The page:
He stressed that his visit to Kazakhstan was the first bilateral visit of a Romanian foreign minister after a period of about 9 years.

“Obviously, the visit also had a bilateral context. It was an occasion I wanted to use: for over nine years, no representative of the Romanian Foreign Affairs Ministry had visited Kazakhstan. Now, I’ve had consultations with Kairat Abdrakhmanov – Kazakhstan’s foreign minister to review the bilateral relations between Romania and Kazakhstan, and also to exchange of opinions on more serious international issues like Syria – where Kazakhstan plays an important role in the Astana process; problems in the Black Sea region, in general, as well as everything that affects international security, including the conflicts in Iraq, Afghanistan, etc.,” said Melescanu.

Melescanu said that from his conversations with his with Kazakh counterpart, Romania and Kazakhstan should diversify and expand economic relations so that they include cultural, educational and technical-scientific fields as well.

“In all my conversations here, we have basically reached two important conclusions with the Kazakh side: the first is that energy is the only economic cooperation area for now where there is very close cooperation, which is natural, giving that Kazakhstan is a country with high energy resources. So the first conclusion was to diversify economic relations to include other areas of interest for Kazakhstan and Romania and we have identified some of them: information technology, agriculture, tourism, research and innovation, and cultural cooperation, which could lead to a widening of our relationship not only in the economic sector but also in other areas,” he explained.

It was established that, on October 4-5, the Joint Romanian-Kazakh Committee on Economic and Technical Cooperation will meet in Bucharest, to discuss concrete projects presented by both sides.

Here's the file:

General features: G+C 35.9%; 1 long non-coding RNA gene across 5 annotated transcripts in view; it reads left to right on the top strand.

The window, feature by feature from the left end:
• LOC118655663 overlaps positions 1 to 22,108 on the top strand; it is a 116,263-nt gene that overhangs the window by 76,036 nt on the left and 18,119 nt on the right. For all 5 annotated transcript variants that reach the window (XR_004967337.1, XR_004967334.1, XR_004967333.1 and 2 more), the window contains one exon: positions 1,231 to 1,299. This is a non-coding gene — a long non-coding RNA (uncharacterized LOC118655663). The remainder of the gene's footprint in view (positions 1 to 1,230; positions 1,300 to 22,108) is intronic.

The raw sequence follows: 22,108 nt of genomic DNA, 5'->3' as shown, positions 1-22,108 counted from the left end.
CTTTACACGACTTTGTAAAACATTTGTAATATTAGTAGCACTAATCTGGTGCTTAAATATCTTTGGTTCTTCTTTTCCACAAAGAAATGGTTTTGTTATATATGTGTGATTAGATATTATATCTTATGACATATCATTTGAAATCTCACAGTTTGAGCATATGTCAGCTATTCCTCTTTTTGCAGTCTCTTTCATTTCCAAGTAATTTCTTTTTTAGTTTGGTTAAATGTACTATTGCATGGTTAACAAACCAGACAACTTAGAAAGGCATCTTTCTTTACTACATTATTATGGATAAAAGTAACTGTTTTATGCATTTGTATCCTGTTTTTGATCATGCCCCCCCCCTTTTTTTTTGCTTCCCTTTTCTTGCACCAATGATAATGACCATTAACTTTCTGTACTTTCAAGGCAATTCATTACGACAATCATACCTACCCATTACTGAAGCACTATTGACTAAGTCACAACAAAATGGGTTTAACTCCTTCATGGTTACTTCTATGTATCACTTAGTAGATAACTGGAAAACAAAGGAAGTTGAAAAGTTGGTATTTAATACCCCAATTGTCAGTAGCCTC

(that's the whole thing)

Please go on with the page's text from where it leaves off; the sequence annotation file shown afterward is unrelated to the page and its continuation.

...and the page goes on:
“In order to address as closely as possible some areas – or some better projects – in the field of energy, as well as in the other mentioned areas, we agreed that the Joint Romanian-Kazakh Committee on Economic and Technical Cooperation will meet in Bucharest on October 4-5 that will be tasked with addressing concrete projects that will be presented both by the Romanian side and the Kazakh side. So, from this point of view, we have found great availability from Kazakhstan and an interest in developing relations with Romania. From our point of view, I want to say very openly: Kazakhstan is Romania’s most important economic partner in Central Asia, and there is obviously an interest on our side. There is also Kazakhstan’s interest in the support that Romania can offer in relations with the European Union. Romania’s presidency of the Council of the European Union [in H1 2019] is, from our point of view, a very important theme and a very important opportunity to develop relations with other non-EU countries, including Kazakhstan,” said Melescanu.